EJM
Herriman, UT

You know on this issue I agree with Mike Richards which does not happen often. The rules as they are now are how you play the game. With that said I also favor an open primary. Get your name on the ballot and run for office.

homebrew
South Jordan, UT

Lifelong republican,, Thats what the republican party has become. They protect the rich and attack the poor, womens rights, workers rights, and even take food from the mouths of children(Defunding WIC) This is not your parents republican party. Ronald Reagan couldnt get elected in this crazy climate of right wing extremists. He would be too moderate. Too much like President Obama.

tenx
Santa Clara, UT

That's just what I did last time in order to retire
Bennett. And I will go again this time to retire Hatch.

one vote
Salt Lake City, UT

Everyone from Utah should go to the cacaus for the republicans. It is time to do a tea party obstructions boycott on the radicals and vote out the Senator Lee tea party radicals. Everyone should continue to go to the republican caucus until there is a primary.I am going and I will encourage all others in my neighborhood to go. In light or recent events, it is important for our country to restore balance. Especially in light of the open caucus threats of retired governor Palin.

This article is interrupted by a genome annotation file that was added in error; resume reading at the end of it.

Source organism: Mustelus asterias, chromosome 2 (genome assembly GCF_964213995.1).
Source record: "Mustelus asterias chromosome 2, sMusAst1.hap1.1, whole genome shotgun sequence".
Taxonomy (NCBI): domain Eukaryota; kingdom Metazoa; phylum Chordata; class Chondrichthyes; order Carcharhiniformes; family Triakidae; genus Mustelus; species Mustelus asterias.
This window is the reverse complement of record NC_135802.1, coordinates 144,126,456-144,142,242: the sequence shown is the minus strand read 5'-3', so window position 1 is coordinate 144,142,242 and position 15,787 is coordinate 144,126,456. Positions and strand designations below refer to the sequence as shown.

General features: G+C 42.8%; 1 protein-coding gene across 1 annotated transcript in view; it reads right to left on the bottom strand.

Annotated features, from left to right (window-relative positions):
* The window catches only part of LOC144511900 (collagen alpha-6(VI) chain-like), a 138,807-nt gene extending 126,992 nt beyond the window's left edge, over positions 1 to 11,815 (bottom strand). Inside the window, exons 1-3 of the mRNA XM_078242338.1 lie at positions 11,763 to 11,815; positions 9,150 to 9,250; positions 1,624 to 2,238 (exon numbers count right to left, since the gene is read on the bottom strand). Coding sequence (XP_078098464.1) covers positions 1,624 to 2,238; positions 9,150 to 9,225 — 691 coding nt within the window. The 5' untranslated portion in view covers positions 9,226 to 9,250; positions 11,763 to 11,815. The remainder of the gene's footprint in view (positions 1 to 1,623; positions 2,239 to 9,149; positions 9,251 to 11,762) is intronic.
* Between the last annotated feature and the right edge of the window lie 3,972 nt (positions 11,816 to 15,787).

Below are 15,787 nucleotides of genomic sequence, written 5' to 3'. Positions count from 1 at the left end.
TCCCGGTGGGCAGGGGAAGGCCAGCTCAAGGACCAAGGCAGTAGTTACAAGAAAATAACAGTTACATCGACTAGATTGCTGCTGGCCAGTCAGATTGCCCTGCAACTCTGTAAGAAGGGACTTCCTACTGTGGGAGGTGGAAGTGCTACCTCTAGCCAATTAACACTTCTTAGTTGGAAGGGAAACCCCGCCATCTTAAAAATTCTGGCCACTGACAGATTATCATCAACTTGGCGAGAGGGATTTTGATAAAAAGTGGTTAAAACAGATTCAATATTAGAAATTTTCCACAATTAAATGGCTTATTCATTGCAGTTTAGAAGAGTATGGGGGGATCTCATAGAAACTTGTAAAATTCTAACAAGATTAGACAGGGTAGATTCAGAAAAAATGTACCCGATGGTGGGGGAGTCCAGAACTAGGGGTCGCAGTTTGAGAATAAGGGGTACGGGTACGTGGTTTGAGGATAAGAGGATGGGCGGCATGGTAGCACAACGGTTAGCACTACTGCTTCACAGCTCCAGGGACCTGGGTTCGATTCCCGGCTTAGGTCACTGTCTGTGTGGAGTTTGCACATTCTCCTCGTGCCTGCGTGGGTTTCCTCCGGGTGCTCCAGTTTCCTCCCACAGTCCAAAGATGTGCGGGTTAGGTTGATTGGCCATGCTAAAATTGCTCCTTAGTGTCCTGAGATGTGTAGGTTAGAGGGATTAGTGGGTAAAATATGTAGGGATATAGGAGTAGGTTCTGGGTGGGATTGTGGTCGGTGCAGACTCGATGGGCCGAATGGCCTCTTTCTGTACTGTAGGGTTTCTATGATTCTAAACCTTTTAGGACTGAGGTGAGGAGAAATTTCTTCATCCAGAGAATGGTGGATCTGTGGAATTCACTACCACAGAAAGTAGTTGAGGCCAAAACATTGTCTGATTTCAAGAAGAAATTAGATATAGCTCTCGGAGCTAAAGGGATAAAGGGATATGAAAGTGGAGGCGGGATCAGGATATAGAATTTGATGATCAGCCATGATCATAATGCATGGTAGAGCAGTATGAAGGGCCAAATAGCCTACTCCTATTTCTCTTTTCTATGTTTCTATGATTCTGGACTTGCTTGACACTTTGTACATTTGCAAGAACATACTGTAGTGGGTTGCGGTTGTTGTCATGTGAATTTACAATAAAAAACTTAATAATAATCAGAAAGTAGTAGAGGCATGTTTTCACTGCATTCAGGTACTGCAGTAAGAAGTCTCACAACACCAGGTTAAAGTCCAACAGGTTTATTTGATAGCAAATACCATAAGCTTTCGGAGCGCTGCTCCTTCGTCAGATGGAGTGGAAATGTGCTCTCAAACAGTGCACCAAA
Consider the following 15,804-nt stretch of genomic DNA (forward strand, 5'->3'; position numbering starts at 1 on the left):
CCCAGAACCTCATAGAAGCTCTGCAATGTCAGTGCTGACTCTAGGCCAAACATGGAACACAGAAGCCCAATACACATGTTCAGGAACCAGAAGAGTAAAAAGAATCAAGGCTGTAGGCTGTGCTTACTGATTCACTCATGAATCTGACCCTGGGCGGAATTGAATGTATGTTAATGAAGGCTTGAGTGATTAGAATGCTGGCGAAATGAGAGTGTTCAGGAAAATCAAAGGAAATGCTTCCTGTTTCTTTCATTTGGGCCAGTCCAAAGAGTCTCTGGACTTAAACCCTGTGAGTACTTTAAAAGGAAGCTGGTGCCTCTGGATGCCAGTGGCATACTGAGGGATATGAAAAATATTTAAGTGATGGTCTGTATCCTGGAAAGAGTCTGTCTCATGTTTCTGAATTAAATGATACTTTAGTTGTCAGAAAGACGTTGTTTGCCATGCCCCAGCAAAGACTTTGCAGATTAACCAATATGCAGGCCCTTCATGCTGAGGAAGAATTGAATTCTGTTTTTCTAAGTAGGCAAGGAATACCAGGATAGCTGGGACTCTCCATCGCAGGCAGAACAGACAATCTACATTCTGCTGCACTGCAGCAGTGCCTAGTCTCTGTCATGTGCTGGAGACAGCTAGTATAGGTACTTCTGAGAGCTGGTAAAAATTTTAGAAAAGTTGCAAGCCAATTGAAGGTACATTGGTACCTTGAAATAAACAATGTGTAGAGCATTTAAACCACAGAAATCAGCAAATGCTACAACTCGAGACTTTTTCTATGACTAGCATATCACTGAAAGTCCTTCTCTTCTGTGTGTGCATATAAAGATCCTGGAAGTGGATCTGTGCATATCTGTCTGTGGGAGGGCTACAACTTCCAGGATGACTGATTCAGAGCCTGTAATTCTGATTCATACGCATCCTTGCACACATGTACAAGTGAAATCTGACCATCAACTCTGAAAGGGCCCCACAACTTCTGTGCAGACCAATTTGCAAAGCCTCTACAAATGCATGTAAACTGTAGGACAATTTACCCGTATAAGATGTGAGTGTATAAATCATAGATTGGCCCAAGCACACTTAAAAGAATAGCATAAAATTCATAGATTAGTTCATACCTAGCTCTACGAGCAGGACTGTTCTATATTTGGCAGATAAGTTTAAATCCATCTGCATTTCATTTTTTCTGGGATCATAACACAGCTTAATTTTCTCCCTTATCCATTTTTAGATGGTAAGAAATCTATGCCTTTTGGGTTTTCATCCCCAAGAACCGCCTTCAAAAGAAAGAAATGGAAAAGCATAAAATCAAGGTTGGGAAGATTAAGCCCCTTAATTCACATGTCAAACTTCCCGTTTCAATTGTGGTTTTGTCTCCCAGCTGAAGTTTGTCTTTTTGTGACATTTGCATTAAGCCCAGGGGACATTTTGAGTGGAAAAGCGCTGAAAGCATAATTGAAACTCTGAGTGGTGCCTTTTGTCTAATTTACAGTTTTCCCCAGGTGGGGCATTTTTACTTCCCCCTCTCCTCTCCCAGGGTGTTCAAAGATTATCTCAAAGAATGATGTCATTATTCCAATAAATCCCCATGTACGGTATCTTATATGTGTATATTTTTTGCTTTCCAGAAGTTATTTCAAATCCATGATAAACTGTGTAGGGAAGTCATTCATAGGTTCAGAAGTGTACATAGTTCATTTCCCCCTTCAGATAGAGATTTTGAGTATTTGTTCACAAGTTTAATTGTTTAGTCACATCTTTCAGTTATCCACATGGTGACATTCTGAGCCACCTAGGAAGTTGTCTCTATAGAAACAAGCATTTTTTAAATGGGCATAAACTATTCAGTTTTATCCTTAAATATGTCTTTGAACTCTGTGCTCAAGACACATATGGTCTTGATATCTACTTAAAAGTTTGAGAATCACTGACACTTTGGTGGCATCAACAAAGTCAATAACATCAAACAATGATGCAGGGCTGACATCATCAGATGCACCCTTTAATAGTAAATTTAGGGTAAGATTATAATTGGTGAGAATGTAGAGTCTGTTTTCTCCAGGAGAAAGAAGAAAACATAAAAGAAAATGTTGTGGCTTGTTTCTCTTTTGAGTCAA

@Charles
the greater outdoors, UT

I'm reminded of the comment that Obama made to Cantor just a few days after the 2008 election where Obama stated: "Elections have consequences and I won!"

Elections do have consequences as we can see by that 2008 election and the subsequent nonsense from the Dem-controlled WH, House and Senate. Their contempt for those on the other side of the aisle is what brought about the change in 2010.

You all can thank Obama/Pelosi/Reid for waking up the silent majority who decided they have had enough and got involved. 2012 will bring about more of the change started in 2010.

People are tired of politicians getting into their wallets without their consent and spending it on things that they don't agree with.

There is a line drawn in the sand due to the silent majority waking up. You are either for a Communist America or you are for the COTUS, freedoms and liberties.

It's not hard to get elected delegate. I was elected and wasn't even at the meeting due to being in the hospital.

Open primary supporters are people who can't get their neighbors to elect them as delegates. Sour grapes if you ask me!

one old man
Ogden, UT

Yes, the caucus system is key. Key to ensuring that extreme radicals are provided a fast track to power.

to comment

DeseretNews.com encourages a civil dialogue among its readers. We welcome your thoughtful comments.
About comments